AURORA, Colo. — Contact Denver7 hears different versions of the same story: Your bank is calling, and they tell you someone has transferred a large sum out of your account through Zelle.
There is always a new twist — a new family losing everything they have worked for. And there is a new push to add protections.
Ryan Graham practices what he preaches, but for this Aurora music pastor, sometimes that can be difficult.
"We feel pretty embarrassed that we were scammed in this way," said Ryan.
His wife, Kassie Graham, got a call from what looked like the number for Chase Bank's customer service.
"They said, 'Is this Kassie Graham? We got an alert on your account that somebody is trying to make a Zelle payment for $2,000,'" said Kassie, who immediately asked her husband. "No, we didn't make a payment."
The Grahams didn't know it yet, but scammers are notoriously good at spoofing — or faking — real numbers.
"In addition to Chase, they do that with Social Security Administration, Amazon, and all the big names out there. And they impersonate them," said Roseann Freitas with the Better Business Bureau. "And so people have to understand that just because your phone tells you it's Chase, it might not be."
Initially, the Grahams were suspicious, so they called Chase Bank's customer service number on another line to confirm the initial call. They said the real Chase Bank representative actually reassured them, so they kept going.
"First of all, we could barely understand them, it wasn't very good English. So, it was a little bit of a challenge to communicate," said Ryan.
Here's the newer twist: the scammer then told them they could stop the Zelle transfer through a "wire transfer reveal." That's just another way for the bad guys to convince you to transfer your money from your accounts to theirs.
In this case, it was the Graham's life savings.
"Unfortunately, $35,000 was transferred from my business account and $20,000 of our personal savings. So, $58,000 altogether," said Ryan. "It feels like a big step backward after we've worked so hard to earn that money and save that money."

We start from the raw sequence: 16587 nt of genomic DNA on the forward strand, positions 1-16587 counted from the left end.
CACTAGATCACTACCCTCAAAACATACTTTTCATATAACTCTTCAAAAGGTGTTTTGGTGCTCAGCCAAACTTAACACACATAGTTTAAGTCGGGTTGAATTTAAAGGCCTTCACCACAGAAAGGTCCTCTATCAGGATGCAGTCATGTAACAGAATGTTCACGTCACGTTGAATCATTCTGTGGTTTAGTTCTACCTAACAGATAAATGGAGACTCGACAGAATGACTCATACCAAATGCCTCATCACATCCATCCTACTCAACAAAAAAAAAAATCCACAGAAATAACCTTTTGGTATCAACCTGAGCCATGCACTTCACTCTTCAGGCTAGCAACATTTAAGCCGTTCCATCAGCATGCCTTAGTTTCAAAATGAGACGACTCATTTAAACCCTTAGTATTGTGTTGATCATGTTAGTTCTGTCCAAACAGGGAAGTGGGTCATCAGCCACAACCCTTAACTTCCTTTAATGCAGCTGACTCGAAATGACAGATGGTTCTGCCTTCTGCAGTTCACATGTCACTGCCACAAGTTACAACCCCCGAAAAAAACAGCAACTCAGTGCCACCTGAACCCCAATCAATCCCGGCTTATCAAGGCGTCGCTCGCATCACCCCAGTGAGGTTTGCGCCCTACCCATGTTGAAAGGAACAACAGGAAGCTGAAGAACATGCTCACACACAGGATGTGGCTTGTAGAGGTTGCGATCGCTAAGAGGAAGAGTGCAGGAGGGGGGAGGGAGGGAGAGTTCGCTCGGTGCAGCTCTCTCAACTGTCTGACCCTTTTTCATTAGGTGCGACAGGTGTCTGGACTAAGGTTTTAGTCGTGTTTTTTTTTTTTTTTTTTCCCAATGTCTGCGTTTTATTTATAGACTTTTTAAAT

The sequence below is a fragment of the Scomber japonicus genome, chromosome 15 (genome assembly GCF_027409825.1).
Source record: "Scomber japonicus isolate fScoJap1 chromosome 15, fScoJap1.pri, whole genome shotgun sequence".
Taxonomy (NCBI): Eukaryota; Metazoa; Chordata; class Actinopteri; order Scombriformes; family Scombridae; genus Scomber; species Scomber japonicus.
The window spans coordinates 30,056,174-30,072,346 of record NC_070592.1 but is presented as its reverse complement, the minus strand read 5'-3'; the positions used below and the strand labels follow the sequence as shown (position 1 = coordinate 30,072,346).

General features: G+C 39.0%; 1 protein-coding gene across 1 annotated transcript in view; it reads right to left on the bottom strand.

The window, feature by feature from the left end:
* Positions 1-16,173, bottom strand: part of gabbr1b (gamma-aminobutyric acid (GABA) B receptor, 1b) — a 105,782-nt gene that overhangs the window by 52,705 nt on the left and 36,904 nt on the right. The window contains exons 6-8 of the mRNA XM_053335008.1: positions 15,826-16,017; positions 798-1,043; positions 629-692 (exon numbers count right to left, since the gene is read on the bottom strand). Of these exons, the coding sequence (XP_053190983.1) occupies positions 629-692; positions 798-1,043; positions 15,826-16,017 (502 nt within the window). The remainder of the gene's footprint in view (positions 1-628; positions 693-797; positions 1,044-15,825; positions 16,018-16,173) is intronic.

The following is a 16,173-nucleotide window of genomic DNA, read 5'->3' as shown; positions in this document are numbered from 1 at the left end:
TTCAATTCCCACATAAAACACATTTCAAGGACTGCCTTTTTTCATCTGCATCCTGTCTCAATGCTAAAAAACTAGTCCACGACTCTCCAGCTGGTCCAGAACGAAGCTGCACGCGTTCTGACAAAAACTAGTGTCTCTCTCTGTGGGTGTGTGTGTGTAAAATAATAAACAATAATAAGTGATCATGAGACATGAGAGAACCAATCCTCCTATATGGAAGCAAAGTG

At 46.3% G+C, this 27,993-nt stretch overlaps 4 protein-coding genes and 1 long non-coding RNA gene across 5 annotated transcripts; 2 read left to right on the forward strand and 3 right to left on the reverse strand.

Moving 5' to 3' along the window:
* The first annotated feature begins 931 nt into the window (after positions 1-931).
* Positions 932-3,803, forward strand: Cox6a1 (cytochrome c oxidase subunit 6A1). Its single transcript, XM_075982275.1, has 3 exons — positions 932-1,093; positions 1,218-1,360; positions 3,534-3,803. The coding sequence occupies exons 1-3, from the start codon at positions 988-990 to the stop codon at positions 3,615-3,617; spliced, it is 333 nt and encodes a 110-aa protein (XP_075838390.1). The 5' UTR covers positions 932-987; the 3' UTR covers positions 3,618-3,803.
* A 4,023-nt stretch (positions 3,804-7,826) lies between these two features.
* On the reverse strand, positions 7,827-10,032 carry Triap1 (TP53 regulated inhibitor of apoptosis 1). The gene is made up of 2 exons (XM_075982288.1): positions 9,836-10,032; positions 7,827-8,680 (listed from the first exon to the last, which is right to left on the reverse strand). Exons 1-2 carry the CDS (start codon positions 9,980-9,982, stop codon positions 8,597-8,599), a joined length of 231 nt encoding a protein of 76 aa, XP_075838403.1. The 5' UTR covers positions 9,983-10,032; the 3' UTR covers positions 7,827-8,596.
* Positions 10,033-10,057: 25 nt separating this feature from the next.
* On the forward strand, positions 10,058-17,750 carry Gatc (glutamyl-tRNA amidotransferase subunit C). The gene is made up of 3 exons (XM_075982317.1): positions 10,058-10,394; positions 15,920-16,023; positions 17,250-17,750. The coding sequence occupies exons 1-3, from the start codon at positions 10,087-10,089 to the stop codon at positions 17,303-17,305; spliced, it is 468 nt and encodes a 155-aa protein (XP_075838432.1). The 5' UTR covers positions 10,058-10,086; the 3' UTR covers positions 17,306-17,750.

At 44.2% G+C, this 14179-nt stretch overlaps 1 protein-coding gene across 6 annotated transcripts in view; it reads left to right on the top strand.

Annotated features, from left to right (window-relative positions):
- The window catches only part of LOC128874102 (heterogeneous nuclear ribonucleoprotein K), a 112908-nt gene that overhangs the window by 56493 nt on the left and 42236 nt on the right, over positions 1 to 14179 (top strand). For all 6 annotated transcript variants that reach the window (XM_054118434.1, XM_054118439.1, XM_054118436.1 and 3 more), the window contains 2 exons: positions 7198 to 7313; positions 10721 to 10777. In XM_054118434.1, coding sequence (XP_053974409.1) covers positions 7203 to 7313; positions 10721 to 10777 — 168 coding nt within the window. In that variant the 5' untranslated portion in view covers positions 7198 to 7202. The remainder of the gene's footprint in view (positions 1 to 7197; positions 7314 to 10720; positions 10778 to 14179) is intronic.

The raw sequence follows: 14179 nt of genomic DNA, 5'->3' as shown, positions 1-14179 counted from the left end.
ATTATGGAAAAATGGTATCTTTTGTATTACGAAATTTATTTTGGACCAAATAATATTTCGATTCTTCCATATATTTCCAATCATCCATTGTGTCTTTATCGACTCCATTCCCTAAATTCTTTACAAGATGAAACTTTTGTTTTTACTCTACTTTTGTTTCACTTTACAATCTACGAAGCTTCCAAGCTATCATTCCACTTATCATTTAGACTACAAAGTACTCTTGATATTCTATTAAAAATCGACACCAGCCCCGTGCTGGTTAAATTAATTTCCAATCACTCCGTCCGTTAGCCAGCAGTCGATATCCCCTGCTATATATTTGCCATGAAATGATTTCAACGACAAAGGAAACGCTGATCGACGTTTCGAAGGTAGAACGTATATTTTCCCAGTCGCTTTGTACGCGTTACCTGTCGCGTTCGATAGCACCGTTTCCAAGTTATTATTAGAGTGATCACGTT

They said they realized their mistake in seconds and immediately tried to alert Chase to stop the transfer, but instead were transfer multiple times and eventually were told to file a claim. Within a week, Chase denied their claim before they filed the paperwork.
"Without even knowing our side, like we haven't filled out any of the paperwork. So that seemed odd that they could deny us without our information," said Ryan.
Similar banking scams involving Zelle and money transfers are so rampant that in a recent report, some federal lawmakers are calling for more regulations and consumer protections.
"The banks are well aware of these scams but have done little to enhance Zelle's security or reimburse defrauded consumers," said Sen. Robert Menendez, D-NJ.
In some cases, people do quietly get their money back. Contact Denver7 reported on an Aurora teacher eventually being reimbursed by Wells Fargo after being scammed out of $3,000.
In a statement to Contact Denver7, a Chase Bank spokesperson wrote:
“Due to privacy concerns, we cannot discuss this case specifically. However, Chase or any bank would not ask customers to wire money or to send money to anyone to prevent fraud, including to themselves. Customers may ensure that they are speaking to a real employee from their bank by calling the number on the back of their debit or credit card or by visiting their local branch. If customers believe that they may have been a victim of fraud or scams, there’s no need to feel embarrassed or ashamed. It can happen to anyone. What’s most important is to take immediate action. We encourage all customers who suspect fraud or scams to contact their local bank, credit card issuer or local law enforcement; they’ll be able to provide information on the best way to proceed.”
However, the Grahams said they have since received a call from Chase executives that the investigation into their fraud case is being escalated. While they hope to get their money back, they believe in a higher purpose.
"I believe God is good and that he's gonna take care of us," said Ryan. "But I know this world is broken and people get taken advantage of all the time. And so if we can help prevent that from happening again, then I hope that the story helps."
If you get a call or email or text about money:
- It's OK to hang up.
- Look at your account yourself to see if any money is missing.
- Call the number on the back of your bank card
- Set up account alerts so you know if large amounts of money have been transferred.
- Don't let anyone scare or pressure you into doing anything with your money.
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